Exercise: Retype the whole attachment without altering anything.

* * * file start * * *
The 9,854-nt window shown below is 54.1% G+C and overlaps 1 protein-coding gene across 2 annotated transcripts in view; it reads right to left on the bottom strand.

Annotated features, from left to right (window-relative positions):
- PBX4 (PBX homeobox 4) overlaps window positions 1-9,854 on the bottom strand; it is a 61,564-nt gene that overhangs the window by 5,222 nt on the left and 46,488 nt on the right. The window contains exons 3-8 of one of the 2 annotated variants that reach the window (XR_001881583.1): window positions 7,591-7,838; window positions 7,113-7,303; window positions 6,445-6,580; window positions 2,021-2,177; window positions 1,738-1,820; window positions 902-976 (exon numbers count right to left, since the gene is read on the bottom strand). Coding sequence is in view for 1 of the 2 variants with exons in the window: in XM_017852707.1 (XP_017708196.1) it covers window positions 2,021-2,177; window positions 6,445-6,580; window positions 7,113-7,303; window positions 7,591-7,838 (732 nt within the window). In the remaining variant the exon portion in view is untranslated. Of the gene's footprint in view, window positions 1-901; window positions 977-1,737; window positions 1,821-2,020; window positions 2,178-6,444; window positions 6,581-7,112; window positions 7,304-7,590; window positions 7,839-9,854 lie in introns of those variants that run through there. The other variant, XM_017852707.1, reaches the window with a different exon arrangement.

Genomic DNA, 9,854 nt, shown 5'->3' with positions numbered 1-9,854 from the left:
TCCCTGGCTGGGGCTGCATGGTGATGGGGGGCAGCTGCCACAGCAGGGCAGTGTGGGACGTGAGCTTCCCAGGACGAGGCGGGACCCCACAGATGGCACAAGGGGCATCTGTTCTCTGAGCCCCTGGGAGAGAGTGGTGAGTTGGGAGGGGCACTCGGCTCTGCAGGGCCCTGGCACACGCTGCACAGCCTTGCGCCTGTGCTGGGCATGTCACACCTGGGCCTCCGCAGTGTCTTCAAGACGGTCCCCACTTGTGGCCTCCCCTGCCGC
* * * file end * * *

The 9,854-nt window shown below is 54.1% G+C and overlaps 1 protein-coding gene across 2 annotated transcripts in view; it reads right to left on the bottom strand.

Annotated features, from left to right (window-relative positions):
- PBX4 (PBX homeobox 4) overlaps window positions 1-9,854 on the bottom strand; it is a 61,564-nt gene that overhangs the window by 5,222 nt on the left and 46,488 nt on the right. The window contains exons 3-8 of one of the 2 annotated variants that reach the window (XR_001881583.1): window positions 7,591-7,838; window positions 7,113-7,303; window positions 6,445-6,580; window positions 2,021-2,177; window positions 1,738-1,820; window positions 902-976 (exon numbers count right to left, since the gene is read on the bottom strand). Coding sequence is in view for 1 of the 2 variants with exons in the window: in XM_017852707.1 (XP_017708196.1) it covers window positions 2,021-2,177; window positions 6,445-6,580; window positions 7,113-7,303; window positions 7,591-7,838 (732 nt within the window). In the remaining variant the exon portion in view is untranslated. Of the gene's footprint in view, window positions 1-901; window positions 977-1,737; window positions 1,821-2,020; window positions 2,178-6,444; window positions 6,581-7,112; window positions 7,304-7,590; window positions 7,839-9,854 lie in introns of those variants that run through there. The other variant, XM_017852707.1, reaches the window with a different exon arrangement.

Genomic DNA, 9,854 nt, shown 5'->3' with positions numbered 1-9,854 from the left:
TCCCTGGCTGGGGCTGCATGGTGATGGGGGGCAGCTGCCACAGCAGGGCAGTGTGGGACGTGAGCTTCCCAGGACGAGGCGGGACCCCACAGATGGCACAAGGGGCATCTGTTCTCTGAGCCCCTGGGAGAGAGTGGTGAGTTGGGAGGGGCACTCGGCTCTGCAGGGCCCTGGCACACGCTGCACAGCCTTGCGCCTGTGCTGGGCATGTCACACCTGGGCCTCCGCAGTGTCTTCAAGACGGTCCCCACTTGTGGCCTCCCCTGCCGC